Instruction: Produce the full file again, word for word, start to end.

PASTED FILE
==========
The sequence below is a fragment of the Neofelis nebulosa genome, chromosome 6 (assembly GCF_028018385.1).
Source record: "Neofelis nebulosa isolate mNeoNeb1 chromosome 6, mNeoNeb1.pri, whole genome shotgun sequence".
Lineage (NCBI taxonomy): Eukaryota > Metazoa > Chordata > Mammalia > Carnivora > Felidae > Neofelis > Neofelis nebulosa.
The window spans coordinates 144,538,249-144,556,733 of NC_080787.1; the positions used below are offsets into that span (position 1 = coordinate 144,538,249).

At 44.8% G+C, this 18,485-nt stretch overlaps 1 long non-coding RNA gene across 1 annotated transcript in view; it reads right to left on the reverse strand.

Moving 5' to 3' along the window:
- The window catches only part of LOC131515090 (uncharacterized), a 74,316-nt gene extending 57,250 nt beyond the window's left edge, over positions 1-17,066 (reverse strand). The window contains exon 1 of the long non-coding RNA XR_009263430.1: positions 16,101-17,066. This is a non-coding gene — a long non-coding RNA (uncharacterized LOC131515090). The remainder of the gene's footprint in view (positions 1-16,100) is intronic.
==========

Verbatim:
The sequence below is a fragment of the Neofelis nebulosa genome, chromosome 6 (assembly GCF_028018385.1).
Source record: "Neofelis nebulosa isolate mNeoNeb1 chromosome 6, mNeoNeb1.pri, whole genome shotgun sequence".
Lineage (NCBI taxonomy): Eukaryota > Metazoa > Chordata > Mammalia > Carnivora > Felidae > Neofelis > Neofelis nebulosa.
The window spans coordinates 144,538,249-144,556,733 of NC_080787.1; the positions used below are offsets into that span (position 1 = coordinate 144,538,249).

At 44.8% G+C, this 18,485-nt stretch overlaps 1 long non-coding RNA gene across 1 annotated transcript in view; it reads right to left on the reverse strand.

Moving 5' to 3' along the window:
- The window catches only part of LOC131515090 (uncharacterized), a 74,316-nt gene extending 57,250 nt beyond the window's left edge, over positions 1-17,066 (reverse strand). The window contains exon 1 of the long non-coding RNA XR_009263430.1: positions 16,101-17,066. This is a non-coding gene — a long non-coding RNA (uncharacterized LOC131515090). The remainder of the gene's footprint in view (positions 1-16,100) is intronic.